JR: What we had to overcome was our own prejudice against fixed forms in order to see anew the challenges to form and content that were set in motion by the romantics and a number of others who had preceded them. As a matter of nomenclature Jeffrey Robinson and I began to talk between us about “experimental romanticism,” although I’m not sure that that phrase came into the actual writing. With that as our target, experiment and transformation appeared both in aspects of romantic writing that were largely subterranean and, even more surprisingly, at the heart and core of the romantic project. An aspect of this, from my side at least, was that the romantics and those we called the postromantics began to feel like contemporaries, less magisterial figures and more like fellow poets with whom we could enter into a free and easy discourse. In large part, if this doesn’t sound too arcane or academic, we rode on Jeffrey Robinson’s recovery of the “fancy,” salvaging it from Coleridge’s otherwise brilliant and long-lived dichotomy of fancy and imagination. The two terms – fancy and imagination – have otherwise been historically synonymous, whereas Coleridge made imagination not just the shaping spirit but a binding spirit that reconciled and thereby froze deep conflicts of image and idea, in relation to which “the fancy” might now be viewed as a liberatory force – for play and invention – the field par excellence of the experimental and visionary. I would then think of imagination qua fancy less in Coleridge’s sense as reconciliation and closure than in Keats’s and Rimbaud’s as uncertainty and openness. This seems clear in Keats’s definition of “negative capability” followed immediately by his criticism of Coleridge: “Several things dovetailed in my mind, & at once it struck me, what quality went to form a Man of Achievement especially in Literature & which Shakespeare possessed so enormously--I mean Negative Capability, that is when man is capable of being in uncertainties, Mysteries, doubts, without any irritable reaching after fact & reason – Coleridge, for instance, would let go by a fine isolated verisimilitude caught from the Penetralium of mystery, from being incapable of remaining content with half knowledge.” Or Whitman in an equally famous passage: “Do I contradict myself? Very well then I contradict myself, (I am large, I contain multitudes).” That being said, I would as well speak of imagination as of fancy, the good-of-it being, always, in the meanings, not the nomenclature, and in any case, an inheritance from the romantics with whom it all started.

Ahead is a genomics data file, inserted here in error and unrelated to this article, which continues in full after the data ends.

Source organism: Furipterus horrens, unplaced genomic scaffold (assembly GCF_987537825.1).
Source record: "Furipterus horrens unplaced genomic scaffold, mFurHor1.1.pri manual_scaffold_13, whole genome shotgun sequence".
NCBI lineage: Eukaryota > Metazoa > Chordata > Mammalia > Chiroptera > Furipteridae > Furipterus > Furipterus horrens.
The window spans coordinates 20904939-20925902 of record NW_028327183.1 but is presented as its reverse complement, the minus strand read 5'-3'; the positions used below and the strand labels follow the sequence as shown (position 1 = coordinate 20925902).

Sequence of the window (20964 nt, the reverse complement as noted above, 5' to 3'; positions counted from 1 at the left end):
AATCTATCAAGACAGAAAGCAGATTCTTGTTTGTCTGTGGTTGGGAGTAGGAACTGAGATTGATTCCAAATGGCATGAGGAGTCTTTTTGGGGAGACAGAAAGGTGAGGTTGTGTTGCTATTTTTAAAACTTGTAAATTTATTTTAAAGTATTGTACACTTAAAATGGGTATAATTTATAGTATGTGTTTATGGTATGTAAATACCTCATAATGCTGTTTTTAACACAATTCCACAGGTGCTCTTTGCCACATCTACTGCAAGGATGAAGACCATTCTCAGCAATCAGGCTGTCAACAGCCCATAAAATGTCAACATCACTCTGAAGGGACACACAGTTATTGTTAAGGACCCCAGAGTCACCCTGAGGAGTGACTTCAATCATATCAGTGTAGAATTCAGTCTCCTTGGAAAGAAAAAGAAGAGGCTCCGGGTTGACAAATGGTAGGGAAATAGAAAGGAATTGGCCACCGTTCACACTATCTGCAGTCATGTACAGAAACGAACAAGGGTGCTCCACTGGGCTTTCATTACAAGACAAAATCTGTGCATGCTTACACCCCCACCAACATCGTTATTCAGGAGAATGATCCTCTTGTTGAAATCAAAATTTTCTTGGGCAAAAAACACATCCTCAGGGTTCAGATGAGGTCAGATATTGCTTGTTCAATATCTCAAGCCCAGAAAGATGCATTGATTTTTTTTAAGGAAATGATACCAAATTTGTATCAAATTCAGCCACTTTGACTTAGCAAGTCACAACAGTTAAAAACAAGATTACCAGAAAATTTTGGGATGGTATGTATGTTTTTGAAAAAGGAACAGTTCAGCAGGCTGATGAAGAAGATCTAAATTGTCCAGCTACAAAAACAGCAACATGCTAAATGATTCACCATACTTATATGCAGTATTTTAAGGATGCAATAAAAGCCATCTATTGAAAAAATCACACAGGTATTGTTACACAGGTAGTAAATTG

KJ: Your latest book Retrievals covers a lengthy range of your writing from 1955 to 2010. The book features baroque sonnets, Gnostic hymns, parables, plays, elegies, plays of language, songs,Ikons and Alter Pieces,and even an unfinishedSteinian opera.In your afterword to the book you confirm that this collection is an assemblage of unpublished writings tracing back roughly half a century and with the help of Mark Weiss, drawn largely from the archives at the University of California, San Diego. When I listened to you read from this book at the Copper Coloured Mountain Dharma Centre (Ann Arbor), I was struck by your trans-culturalism, which manifests itself in your poetic translations of, responses to, and re-visionings of Jewish, Indian, and Dada cultural perspectives. Could you say a little bit about how this book charts your life as a poet, perhaps in reference to the idea ofdeep imageor the notions ofwitnessoroutsider,as well as other developments in your progress?

JR: Two points then: first, my pursuit of a kind of transcultural or global poetics: a poetry rooted in its place but capable of crossing borders and languages to become a virtual omnipoetics. And secondly my progress from deep image to ethnopoetics to a kind of poetry of witness or testimony – not as others would have it or define it but as I would. I could say a lot about both of these points – and will or have elsewhere – but suffice it that a book like this gives me a retrospective view, maybe more than a comparable selection of poems previously picked for publication. My next project – or one of them – will be a large reader or sampler of my own work, dating from the 1950s to the present and including poetics and performance as well as poems as such. The editor or co-editor for this is the Mexican poet Heriberto Yépez, who recently edited and translated a large book of my prose writings, Ojo del Testimonio, for Editorial Aldus in Mexico. That said, I suppose that I’ve now reached an age of retrospection, which is interesting enough as far as it goes – as long as I can move the work around or recompose it as a whole – but also a little unnerving.